Business analysis and options appraisal

Business Analyst Team

If your project contains any system elements you will need to contact the Business Analyst team during Stage 1: Initiation and scoping of your project planning. This early contact will help you to establish potential approaches and will ensure synergies with other systems are considered.

You will need to consult with the Business Analyst Team again once the project mandate has been approved and you have begun Stage 2: Planning and defining the design and approach in order to further explore options appraisals and identify the preferred solution.

The Business Analyst Team can give advice, and in some cases provide support, on the following areas:

  • options appraisals
  • process review/improvement
  • gap/impact analysis
  • requirement elicitation/analysis/modelling
  • workshop Facilitation
  • authoring requirements specification
  • planning, coordination and support user acceptance testing (UAT)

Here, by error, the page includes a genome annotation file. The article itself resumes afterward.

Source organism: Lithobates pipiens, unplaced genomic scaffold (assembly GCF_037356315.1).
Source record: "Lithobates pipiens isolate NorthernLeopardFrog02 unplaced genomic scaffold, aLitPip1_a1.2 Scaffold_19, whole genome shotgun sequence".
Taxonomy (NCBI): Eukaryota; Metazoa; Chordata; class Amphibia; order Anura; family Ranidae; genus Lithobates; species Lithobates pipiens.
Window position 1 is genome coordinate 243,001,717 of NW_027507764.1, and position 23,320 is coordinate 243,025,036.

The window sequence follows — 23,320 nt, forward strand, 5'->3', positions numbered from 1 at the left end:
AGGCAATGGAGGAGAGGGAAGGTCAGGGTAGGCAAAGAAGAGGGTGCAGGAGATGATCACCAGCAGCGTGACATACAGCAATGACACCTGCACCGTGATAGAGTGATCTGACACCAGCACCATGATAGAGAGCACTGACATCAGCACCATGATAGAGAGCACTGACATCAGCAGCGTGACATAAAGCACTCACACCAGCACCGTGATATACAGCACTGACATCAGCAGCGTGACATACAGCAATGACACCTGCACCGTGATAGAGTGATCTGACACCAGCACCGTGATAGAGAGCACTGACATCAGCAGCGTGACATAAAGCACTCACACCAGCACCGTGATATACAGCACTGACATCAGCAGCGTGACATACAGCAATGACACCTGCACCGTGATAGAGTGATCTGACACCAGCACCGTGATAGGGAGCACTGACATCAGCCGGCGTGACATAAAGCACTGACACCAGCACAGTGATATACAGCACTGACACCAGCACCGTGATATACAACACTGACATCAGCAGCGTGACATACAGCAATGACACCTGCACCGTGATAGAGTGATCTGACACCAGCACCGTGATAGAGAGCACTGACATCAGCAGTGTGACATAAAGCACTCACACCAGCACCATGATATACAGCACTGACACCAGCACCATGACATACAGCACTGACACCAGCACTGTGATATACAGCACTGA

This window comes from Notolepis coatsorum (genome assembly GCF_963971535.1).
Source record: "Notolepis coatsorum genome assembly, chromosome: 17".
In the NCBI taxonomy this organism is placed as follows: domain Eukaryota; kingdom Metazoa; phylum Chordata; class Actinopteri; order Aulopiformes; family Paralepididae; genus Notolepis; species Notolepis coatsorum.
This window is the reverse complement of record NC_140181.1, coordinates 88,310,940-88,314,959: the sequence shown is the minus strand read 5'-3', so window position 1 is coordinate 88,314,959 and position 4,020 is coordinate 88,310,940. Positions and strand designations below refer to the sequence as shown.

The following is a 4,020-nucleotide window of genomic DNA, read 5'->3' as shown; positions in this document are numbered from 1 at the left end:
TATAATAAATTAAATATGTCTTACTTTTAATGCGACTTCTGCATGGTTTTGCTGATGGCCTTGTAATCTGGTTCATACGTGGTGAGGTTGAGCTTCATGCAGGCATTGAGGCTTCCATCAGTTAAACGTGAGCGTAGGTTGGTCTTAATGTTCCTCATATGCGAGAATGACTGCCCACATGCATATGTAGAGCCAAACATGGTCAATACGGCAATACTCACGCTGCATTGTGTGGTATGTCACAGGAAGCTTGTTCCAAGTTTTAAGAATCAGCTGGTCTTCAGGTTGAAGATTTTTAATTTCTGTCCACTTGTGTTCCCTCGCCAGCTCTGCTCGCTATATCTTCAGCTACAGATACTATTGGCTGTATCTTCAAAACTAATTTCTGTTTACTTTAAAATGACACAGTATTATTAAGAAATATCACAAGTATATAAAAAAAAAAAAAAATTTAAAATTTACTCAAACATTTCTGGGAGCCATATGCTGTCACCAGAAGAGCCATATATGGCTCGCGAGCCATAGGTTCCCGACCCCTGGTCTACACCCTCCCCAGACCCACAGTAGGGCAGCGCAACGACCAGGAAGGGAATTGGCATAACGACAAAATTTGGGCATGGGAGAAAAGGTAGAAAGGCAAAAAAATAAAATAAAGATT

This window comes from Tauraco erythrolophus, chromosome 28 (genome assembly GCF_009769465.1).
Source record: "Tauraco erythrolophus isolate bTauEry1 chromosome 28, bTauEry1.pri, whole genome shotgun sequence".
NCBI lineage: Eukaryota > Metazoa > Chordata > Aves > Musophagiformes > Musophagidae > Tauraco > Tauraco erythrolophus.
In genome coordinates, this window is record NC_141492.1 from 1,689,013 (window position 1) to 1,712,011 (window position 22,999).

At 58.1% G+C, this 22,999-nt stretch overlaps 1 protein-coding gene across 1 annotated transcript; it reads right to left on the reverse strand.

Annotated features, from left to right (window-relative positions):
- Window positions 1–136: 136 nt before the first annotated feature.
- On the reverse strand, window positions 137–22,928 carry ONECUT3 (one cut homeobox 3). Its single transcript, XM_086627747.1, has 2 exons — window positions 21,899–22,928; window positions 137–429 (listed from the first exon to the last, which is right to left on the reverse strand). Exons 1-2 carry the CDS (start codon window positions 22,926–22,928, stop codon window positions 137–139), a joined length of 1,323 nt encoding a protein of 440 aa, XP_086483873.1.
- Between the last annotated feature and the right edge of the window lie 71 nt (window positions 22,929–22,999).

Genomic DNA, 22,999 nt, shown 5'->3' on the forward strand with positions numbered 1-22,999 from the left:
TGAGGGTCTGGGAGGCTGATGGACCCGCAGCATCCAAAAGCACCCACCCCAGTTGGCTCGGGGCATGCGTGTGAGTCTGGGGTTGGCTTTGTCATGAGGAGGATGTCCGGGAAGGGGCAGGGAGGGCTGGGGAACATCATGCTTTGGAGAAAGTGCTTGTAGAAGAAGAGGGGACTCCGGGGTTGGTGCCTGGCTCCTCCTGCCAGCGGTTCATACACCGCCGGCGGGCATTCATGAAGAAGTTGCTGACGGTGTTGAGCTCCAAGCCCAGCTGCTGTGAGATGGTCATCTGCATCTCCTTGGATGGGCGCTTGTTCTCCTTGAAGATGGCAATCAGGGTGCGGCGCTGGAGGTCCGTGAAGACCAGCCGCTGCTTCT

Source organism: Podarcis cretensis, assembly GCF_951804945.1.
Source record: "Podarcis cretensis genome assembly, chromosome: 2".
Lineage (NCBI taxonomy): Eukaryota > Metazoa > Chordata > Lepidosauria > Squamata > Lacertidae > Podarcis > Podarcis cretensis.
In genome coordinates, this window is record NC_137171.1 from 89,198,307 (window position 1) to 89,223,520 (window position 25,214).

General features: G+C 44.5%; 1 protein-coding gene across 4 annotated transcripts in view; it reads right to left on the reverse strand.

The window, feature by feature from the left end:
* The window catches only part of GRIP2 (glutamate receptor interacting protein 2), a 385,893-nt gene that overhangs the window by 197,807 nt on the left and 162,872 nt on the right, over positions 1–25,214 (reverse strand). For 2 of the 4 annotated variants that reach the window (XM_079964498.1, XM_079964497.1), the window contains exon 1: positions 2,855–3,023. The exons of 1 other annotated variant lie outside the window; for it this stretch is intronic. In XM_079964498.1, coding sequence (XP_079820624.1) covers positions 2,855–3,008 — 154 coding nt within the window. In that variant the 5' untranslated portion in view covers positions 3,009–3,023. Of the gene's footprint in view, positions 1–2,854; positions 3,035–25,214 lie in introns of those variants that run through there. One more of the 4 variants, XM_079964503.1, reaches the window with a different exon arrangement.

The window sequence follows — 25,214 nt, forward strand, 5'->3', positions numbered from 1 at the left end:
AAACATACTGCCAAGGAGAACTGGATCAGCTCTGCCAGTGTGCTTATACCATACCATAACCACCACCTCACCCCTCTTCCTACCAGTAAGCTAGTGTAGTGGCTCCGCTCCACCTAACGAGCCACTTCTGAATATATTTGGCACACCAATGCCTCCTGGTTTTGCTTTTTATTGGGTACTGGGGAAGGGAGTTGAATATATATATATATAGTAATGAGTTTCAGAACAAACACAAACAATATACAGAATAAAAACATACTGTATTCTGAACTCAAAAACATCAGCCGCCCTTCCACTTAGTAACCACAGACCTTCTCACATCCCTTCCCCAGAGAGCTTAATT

• assist with work stream planning
  • stakeholder management (in addition to, not instead of Project Managers)
  • act as a bridge between IT and the ‘Business’/University

If you need Business Analyst support for your project, you will need to ensure they are added as an allocated resource as part of your project Business Case.

What is an options appraisal?

An options appraisal is described as “The process of defining objectives, examining options and weighing up the costs, benefits, risks and uncertainties of those options before a decision is made.

Basically, it is what options have been considered and which should be chosen… not forgetting the ‘do nothing’ option.

The options appraisal should be carried out in consultation with the Business Analysts, as part of developing the Project Mandate. As part of the mandate we are asked to identify and explain what the issue, or opportunity is that we think the project will address. It’s rare that there will only ever be one solution to this though, particularly if you factor in the ‘do nothing’ option.

Why do you need to do it?

An options appraisal looks at various factors, including the need for change, strategic context, appropriate risks, value for money (including lifecycle costs (.pdf), impacts and benefits and required outcomes, and enables you to fairly compare each option against the same set of criteria, in order to determine the best or preferred option.